Seasonal flu and heatwaves currently cause more fatalities in Canada
Coronavirus has certainly been a deadly pandemic and COS is not suggesting that you should be flippant about the virus, especially in the workplace. As of March 9, there have been a total of 111,746 confirmed cases worldwide. According to the Canadian government, as of March 8, there are a total of 62 cases of COVID-19 confirmed in Canada, with one fatality so far in BC.
The World Health Organization (WHO)’s Director General, Tedros Adhanom Ghebreyesus, has stated that globally around 3.4% of reported coronavirus cases have resulted in fatalities. This number is of course subject to change as the virus progresses and with new data being measured every day, this figure could actually be lower.
With all this said and keeping in mind the as-of-yet unknown nature of the virus, it is important to not fall prey to unnecessary panic or fearmongering.
So far, the virus is likely to have more important consequences for those of an advanced age or with underlying health problems. People in that situation should stay at home and/or avoid crowds or public places. For the rest of us, washing hands regularly and thoroughly is the most effective remedy so far -especially in larger cities where the use of public transport is prevalent.
With that said, here are five things currently considered more deadly than coronavirus:
Comparisons are currently being drawn between seasonal flu and COVID-19. According to a New York Times report, the coronavirus is so far the more contagious of the two, though this is potentially due to mismanagement at the start of the epidemic. Figures will most likely change within the next few weeks as the epidemic is better managed.
Additionally, comparisons between the two are slightly skewed given the relatively unknown nature of coronavirus and the fact that, whilst there is no vaccine against COVID-19 there is one for the flu. Nevertheless, purely in numbers influenza is by and large more deadly than COVID-19 in Canada: it causes approximately 12,200 hospitalizations and around 3,500 deaths on average per year. Influenza and pneumonia are ranked in the top 10 leading causes of death in Canada.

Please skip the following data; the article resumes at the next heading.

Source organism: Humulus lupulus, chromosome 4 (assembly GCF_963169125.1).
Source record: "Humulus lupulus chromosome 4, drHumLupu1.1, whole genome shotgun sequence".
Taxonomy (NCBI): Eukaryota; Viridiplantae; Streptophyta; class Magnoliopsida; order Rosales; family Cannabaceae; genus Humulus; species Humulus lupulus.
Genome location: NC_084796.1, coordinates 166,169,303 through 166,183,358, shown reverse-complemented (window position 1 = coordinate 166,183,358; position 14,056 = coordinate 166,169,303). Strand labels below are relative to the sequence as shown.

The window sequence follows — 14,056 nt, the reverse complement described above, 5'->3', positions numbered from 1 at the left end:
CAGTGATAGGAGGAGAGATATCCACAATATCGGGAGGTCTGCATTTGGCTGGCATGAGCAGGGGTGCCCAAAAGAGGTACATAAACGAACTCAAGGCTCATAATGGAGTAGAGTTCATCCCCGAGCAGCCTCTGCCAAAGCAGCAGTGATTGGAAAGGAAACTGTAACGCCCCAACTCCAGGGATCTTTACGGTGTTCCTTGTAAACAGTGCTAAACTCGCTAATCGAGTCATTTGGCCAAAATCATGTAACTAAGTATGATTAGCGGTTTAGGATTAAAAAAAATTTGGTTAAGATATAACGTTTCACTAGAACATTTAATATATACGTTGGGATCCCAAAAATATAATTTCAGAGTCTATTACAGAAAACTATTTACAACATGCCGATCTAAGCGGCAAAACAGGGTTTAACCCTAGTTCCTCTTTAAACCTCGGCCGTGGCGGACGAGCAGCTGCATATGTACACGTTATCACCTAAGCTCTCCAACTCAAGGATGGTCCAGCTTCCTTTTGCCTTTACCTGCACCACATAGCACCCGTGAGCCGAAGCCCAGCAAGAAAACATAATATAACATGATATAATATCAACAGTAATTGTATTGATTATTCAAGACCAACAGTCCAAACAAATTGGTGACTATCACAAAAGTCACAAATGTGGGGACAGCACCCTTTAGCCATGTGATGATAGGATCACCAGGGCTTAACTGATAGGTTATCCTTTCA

Another seasonal occurrence? Heatwaves. Every year, with global warming, heatwaves get deadlier and deadlier around the world -and in Canada. In 2018, heatwave conditions were reportedly the cause of 66 deaths in Montreal alone. As opposed to the singular nature of the coronavirus, heatwaves have the potential to get worse every year.
According to WHO statistics from their International Agency for Research on Cancer, there were 9.6 million deaths from cancer in 2018, which is around 26,000 deaths per day globally. Cardiovascular diseases and diabetes also have a bigger daily toll on a world scale: according to WHO figures from 2016, cardiovascular diseases amounted to around 49,000 fatalities a day. Additionally, around 4,400 people a day died from factors directly relating to diabetes according to WHO 2016 stats.
Contrast this with the average COVID-19 deaths a day which, according to reports from fact-checking charity Full Fact currently hovers around 100-150 fatalities daily.
Automobile accidents are also likely to cause more deaths in Canada than the virus; in 2017 according to Transport Canada’s National Collision Database (NCDB) there were 1,841 motor vehicle fatalities in the country.
Deaths caused by humans, specifically non-war or terrorism related homicides, also draw a higher death toll in comparison. According to the United Nations Office for Drugs and Crime (as reported by Full Fact), in 2017 around 464,000 people died in the world from homicide which equals around 1,270 people a day.
Moreover, other things such as mosquito-borne diseases, snake bites, suicide and even selfies are potentially more likely to cause more fatalities than COVID-19.